So, my conclusion from all this is that it’s important that:

  1. Children are educated as much as possible together regardless of apparent academic ability, for the sake of both the apparently more and less academically able, and society in general.


  1. Society needs to promote the status and the humility of the teaching profession, so that they are able to increase understanding between children and young adults of different characteristics and backgrounds.


  1. Failing an 11-plus test, or a test for a grammar school stream, is likely to damage confidence amongst most pupils. There is nothing wrong with a child being wrong; what is important is that they have a view. The confidence to have a view and defend it, will be harmed by education practices that do not allow them to mix with others of different backgrounds, and to make mistakes without significant consequence. When they designed the first nuclear reactors they didn’t include in the design safe means of decommissioning them. We all make mistakes.


  1. I read about the grammar stream at Swindon Academy, where pupils meet weekly with the pupils at Marlborough College. But wouldn’t it be good for the Marlborough College children to associate with, learn from and encourage children of all apparent academic abilities, not only the apparently academically more able pupils?

The selection of children at the age of 11 for what some regard as a better education, brainwashes those kids into believing that they – the clever ones – know what is best for us all, and should be separated from the ‘fools’ who couldn’t pass the exam for the grammar school or for the elite class in the comprehensive school.  Then they go off to special universities, and then into the civil service, with no respect for the worldly wisdom of people who didn’t fit their mould.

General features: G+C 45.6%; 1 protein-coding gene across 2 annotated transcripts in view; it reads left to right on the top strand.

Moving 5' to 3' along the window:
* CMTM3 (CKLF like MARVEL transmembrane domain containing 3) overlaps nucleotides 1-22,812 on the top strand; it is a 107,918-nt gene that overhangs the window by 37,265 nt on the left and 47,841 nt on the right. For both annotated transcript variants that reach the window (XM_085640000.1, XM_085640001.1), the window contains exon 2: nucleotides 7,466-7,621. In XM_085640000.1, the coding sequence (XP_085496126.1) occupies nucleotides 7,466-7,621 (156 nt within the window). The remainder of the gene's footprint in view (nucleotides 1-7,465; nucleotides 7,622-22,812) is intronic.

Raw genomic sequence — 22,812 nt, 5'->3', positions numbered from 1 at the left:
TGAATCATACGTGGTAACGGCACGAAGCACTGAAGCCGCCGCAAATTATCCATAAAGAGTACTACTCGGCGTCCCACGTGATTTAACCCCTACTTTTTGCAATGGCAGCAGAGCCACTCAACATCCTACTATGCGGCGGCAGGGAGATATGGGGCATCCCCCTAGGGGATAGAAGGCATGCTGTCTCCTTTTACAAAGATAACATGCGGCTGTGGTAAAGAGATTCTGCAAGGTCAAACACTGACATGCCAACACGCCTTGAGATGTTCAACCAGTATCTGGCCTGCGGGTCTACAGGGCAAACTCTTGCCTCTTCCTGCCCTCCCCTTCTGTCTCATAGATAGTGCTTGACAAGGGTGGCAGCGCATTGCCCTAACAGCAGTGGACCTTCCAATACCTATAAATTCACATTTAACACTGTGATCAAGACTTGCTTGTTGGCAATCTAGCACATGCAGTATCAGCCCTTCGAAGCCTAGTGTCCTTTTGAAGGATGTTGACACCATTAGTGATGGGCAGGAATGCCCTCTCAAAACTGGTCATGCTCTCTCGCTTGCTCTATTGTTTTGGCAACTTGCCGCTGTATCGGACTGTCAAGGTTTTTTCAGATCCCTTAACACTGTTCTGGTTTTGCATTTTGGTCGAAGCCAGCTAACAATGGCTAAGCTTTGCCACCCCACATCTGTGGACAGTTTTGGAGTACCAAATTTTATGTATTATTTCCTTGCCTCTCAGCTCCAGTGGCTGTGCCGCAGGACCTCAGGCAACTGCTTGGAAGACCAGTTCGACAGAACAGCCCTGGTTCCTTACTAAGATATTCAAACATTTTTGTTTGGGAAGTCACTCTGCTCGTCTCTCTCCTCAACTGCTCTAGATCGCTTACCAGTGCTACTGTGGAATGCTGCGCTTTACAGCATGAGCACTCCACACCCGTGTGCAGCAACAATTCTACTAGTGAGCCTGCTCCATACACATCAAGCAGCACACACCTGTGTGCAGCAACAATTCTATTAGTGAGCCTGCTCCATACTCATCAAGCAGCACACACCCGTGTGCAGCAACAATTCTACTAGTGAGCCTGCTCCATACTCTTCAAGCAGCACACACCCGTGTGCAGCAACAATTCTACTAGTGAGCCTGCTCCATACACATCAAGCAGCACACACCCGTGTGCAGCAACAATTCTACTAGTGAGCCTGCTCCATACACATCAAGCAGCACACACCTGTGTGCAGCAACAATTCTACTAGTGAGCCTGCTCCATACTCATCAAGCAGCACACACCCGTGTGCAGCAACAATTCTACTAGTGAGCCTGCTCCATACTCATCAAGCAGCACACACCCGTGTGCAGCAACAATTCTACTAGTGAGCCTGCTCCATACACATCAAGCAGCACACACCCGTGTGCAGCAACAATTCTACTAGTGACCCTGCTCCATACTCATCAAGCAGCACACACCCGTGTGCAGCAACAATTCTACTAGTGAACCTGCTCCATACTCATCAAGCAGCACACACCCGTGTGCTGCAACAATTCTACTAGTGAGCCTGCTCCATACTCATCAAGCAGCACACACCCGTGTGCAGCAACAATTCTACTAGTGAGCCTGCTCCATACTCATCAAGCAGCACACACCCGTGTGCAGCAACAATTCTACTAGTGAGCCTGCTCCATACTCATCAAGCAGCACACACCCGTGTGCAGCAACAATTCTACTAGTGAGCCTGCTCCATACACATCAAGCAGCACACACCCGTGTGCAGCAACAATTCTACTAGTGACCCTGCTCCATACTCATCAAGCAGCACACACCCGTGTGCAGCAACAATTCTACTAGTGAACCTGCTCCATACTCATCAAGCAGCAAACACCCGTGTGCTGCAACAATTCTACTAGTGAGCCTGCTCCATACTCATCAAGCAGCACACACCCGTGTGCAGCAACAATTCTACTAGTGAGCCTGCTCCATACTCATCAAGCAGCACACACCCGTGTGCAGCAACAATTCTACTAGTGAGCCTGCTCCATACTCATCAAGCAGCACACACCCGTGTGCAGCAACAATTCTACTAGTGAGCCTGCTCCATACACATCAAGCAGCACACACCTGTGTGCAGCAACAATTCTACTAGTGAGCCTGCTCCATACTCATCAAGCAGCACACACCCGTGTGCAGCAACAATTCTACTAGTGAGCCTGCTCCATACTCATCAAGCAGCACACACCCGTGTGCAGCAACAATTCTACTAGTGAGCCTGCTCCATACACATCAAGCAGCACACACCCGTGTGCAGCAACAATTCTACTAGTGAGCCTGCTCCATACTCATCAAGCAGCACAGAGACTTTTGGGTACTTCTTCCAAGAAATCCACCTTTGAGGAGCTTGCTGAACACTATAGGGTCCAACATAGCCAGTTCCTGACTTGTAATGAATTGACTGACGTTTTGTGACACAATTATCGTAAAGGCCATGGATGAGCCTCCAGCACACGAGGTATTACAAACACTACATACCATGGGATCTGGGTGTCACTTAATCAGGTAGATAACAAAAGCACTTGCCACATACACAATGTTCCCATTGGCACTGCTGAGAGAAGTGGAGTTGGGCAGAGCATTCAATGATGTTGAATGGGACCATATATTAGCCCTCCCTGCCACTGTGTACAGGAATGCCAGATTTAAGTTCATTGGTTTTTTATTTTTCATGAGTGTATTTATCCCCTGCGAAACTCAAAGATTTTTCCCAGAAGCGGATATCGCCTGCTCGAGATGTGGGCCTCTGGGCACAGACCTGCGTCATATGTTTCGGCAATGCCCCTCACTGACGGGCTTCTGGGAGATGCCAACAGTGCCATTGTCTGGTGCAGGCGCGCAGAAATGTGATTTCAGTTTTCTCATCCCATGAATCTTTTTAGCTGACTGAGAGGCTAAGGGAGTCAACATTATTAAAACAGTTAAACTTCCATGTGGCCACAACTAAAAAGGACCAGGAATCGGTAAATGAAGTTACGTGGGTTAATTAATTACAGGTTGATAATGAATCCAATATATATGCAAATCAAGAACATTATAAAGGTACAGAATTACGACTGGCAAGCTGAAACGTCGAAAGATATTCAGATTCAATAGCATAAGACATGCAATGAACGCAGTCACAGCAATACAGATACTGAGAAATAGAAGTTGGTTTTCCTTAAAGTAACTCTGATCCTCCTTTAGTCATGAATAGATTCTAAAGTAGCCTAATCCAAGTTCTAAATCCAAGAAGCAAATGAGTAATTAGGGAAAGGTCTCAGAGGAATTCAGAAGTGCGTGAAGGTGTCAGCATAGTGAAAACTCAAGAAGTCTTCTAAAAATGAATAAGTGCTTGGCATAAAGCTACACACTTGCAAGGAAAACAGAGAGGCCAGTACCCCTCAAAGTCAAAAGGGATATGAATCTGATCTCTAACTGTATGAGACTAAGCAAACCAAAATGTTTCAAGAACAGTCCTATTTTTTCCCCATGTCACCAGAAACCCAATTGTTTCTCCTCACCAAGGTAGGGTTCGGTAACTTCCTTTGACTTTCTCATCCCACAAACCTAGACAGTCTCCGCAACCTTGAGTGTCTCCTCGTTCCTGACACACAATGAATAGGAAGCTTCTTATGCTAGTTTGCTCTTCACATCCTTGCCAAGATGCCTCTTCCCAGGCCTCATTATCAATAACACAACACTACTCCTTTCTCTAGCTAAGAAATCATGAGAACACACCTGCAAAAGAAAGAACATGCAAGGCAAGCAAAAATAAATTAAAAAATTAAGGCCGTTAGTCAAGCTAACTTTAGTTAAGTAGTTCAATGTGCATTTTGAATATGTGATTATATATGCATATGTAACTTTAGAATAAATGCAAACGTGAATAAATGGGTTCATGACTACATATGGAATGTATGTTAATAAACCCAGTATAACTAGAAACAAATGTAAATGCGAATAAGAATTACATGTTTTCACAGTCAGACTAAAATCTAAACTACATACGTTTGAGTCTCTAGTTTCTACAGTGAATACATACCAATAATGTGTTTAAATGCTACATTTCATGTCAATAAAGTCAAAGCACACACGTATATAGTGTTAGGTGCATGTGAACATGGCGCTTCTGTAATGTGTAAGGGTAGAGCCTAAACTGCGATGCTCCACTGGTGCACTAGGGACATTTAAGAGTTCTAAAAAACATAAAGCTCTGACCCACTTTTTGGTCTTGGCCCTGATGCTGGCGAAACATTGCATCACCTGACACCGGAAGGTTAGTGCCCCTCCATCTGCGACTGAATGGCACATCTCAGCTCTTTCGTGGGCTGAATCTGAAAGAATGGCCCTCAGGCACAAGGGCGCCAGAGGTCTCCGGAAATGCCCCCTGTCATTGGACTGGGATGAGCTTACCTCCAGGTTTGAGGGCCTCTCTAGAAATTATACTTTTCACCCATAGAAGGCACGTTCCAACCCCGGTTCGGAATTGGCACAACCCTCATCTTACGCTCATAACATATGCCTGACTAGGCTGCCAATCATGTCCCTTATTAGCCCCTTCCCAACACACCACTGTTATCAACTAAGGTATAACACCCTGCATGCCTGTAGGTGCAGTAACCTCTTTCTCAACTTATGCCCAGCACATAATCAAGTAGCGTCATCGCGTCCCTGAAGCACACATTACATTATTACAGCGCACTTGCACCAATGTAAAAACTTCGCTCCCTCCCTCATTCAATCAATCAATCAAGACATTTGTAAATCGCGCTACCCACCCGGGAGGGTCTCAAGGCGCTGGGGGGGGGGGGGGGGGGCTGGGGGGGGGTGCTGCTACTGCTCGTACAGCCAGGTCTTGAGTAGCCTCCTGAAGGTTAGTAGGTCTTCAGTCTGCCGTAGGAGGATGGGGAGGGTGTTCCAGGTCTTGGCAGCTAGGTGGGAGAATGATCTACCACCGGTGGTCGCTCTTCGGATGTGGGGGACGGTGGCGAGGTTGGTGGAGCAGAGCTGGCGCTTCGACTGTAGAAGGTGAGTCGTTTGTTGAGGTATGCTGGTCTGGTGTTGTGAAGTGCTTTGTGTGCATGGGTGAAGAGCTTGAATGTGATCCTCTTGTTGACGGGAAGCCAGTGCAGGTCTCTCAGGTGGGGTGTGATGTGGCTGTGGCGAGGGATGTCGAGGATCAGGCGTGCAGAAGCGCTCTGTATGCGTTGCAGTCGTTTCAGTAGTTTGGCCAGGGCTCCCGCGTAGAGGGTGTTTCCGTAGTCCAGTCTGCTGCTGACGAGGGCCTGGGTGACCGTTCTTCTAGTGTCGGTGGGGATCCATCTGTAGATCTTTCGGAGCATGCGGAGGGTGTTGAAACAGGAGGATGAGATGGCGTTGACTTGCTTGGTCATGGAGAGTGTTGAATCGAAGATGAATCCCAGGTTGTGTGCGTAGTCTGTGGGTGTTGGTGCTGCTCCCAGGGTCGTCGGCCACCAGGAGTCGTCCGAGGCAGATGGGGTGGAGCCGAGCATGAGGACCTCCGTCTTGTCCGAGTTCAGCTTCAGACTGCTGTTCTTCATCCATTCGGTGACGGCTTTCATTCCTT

Those selected kids missed the benefits of arguing their views with people whose life experience is different, and who themselves miss the benefits of the challenges presented by peers who have a more academic point of view. Those kids, turned into adults, have been seduced by the education and establishment system, into having totally insufficient respect for the majority of humanity.

The confidence to seek to understand concepts  and better communicate them generally can only thrive in schools where pupils respect others, regardless of exam results, and where they gain practise in communicating with a wide range of people. This confidence is the most important aspect of education; it creates the conditions for a thriving economy where ideas can be shared, and improved understanding leads to productivity and success.

Peter Prior is a member of Comprehensive Future’s steering committee and an executive in a private company involved in mineral extraction, waste disposal, renewables, and property development. He is writing this article in a personal capacity.